And when fighting in a flat open desert with total air control then that might have been significant, but in Europe the use of cover and concealment would mean much shorter engagement distances, and of course the fact that no one actually fought full on combat at night... it was a chance to rearm and repair and rest.

    Using artillery units to launch flares in the case of a night attack would mean attacking forces could still be seen and engaged anyway.

    II basically halved the range at which tanks can spot and engage targets during day time when used at night. TI would have no such disadvantages at all hence NATO tanks would be a lot harder to take on during the night.

    Under normal conditions, but they also had IR flares that could be launched to burn over enemy positions that allowed II to be used to much greater ranges, but of course full scale combat at night was not possible for the west anyway so it would not have been significant.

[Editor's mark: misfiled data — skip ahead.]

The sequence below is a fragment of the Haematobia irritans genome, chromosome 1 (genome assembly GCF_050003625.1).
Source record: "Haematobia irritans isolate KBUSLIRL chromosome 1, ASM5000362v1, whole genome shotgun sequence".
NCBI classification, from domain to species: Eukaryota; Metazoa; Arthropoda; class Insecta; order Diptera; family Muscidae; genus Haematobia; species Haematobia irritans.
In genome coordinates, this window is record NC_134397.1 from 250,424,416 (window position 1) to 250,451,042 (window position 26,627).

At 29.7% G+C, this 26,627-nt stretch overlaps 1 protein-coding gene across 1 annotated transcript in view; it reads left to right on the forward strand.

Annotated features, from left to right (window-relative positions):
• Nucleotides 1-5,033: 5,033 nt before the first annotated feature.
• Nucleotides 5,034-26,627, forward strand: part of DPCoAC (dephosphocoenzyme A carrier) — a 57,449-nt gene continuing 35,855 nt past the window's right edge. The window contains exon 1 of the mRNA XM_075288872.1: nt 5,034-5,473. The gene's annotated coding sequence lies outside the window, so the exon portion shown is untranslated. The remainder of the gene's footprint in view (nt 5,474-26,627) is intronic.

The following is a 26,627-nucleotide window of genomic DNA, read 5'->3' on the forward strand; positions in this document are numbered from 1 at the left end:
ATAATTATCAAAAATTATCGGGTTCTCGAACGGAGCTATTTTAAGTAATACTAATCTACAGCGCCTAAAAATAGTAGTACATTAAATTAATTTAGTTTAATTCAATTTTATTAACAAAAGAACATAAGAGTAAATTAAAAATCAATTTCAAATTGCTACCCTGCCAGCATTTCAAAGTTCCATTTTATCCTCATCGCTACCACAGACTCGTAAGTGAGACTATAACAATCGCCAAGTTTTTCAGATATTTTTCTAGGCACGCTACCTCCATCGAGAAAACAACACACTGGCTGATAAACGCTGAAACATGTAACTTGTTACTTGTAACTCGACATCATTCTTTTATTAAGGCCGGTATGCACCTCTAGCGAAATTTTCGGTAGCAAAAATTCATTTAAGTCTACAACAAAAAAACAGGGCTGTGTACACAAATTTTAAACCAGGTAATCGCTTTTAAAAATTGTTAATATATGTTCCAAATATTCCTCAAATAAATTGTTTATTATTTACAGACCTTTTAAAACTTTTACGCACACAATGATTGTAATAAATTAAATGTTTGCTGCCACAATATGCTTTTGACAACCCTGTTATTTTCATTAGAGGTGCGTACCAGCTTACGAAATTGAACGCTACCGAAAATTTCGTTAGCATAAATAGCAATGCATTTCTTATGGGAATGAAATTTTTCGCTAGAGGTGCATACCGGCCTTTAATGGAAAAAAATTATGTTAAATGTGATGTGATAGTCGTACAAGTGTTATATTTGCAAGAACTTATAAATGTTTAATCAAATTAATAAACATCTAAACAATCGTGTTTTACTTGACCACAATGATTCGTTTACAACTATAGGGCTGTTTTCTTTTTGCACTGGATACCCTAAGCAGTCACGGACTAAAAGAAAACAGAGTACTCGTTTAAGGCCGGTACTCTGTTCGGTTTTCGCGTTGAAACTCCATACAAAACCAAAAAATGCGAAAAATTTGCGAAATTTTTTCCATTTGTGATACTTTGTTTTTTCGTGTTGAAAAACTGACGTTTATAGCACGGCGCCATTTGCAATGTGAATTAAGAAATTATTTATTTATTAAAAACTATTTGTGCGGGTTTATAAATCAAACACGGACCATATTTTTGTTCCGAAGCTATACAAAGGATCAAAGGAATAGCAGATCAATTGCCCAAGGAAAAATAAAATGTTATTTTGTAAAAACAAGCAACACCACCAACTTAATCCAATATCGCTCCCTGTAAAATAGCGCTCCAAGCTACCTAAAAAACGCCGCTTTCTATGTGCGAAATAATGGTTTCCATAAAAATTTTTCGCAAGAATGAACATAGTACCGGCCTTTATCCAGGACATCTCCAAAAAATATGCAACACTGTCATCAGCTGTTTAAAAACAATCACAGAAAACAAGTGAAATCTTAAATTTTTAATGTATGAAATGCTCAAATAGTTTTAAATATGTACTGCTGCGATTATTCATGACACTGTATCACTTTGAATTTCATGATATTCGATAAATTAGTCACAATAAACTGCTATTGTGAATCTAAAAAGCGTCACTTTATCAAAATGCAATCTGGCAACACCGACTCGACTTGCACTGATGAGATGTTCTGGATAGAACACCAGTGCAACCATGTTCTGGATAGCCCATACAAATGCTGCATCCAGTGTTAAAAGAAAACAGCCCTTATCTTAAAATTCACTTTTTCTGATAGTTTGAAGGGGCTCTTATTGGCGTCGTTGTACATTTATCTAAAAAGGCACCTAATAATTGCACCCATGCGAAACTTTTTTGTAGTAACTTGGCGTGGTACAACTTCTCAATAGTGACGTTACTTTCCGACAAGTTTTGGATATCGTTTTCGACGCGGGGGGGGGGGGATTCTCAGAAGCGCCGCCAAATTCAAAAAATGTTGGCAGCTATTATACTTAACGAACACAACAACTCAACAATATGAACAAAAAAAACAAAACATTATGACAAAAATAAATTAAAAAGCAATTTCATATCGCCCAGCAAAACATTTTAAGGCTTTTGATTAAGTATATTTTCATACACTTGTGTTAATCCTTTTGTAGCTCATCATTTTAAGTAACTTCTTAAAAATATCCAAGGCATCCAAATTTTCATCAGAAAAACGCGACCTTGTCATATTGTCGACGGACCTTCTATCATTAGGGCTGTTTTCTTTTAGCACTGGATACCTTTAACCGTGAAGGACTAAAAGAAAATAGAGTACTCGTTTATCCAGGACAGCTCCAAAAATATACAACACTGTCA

since its practically on the very best tanks and IFVs that have the TI.

    The Soviets actually paid more attention to night combat than the west did... there was at least one battle I remember reading about where the Israelis were fighting some T-62s and the Israelis were in trouble because the T-62s had night vision (II) and the Israeli vehicles (a mixture of western tanks) did not.

    The Arabs didn't get a lot of kills but if they were better trained it could have made a serious difference.

    Its not, but that's not the point. It doesn't matter if Agava-2 is the hottest sh!t in thermal sights if it never made its way to the troops in enough numbers to matter. Its not like the Soviets didn't knew otherwise, they were investing in thermal sights at about the same time NATO did. They just chose not to invest so much in their electronics capability since they were busy improving their already adequate tanks, to the point of hitting diminishing returns. Ironically NATO only got the drop in thermals technology because their tank programs were complete failures and to make up for the shortfalls in their deployed tanks they have to look elsewhere when it comes to improving them including investing in superior electronics for their FCS.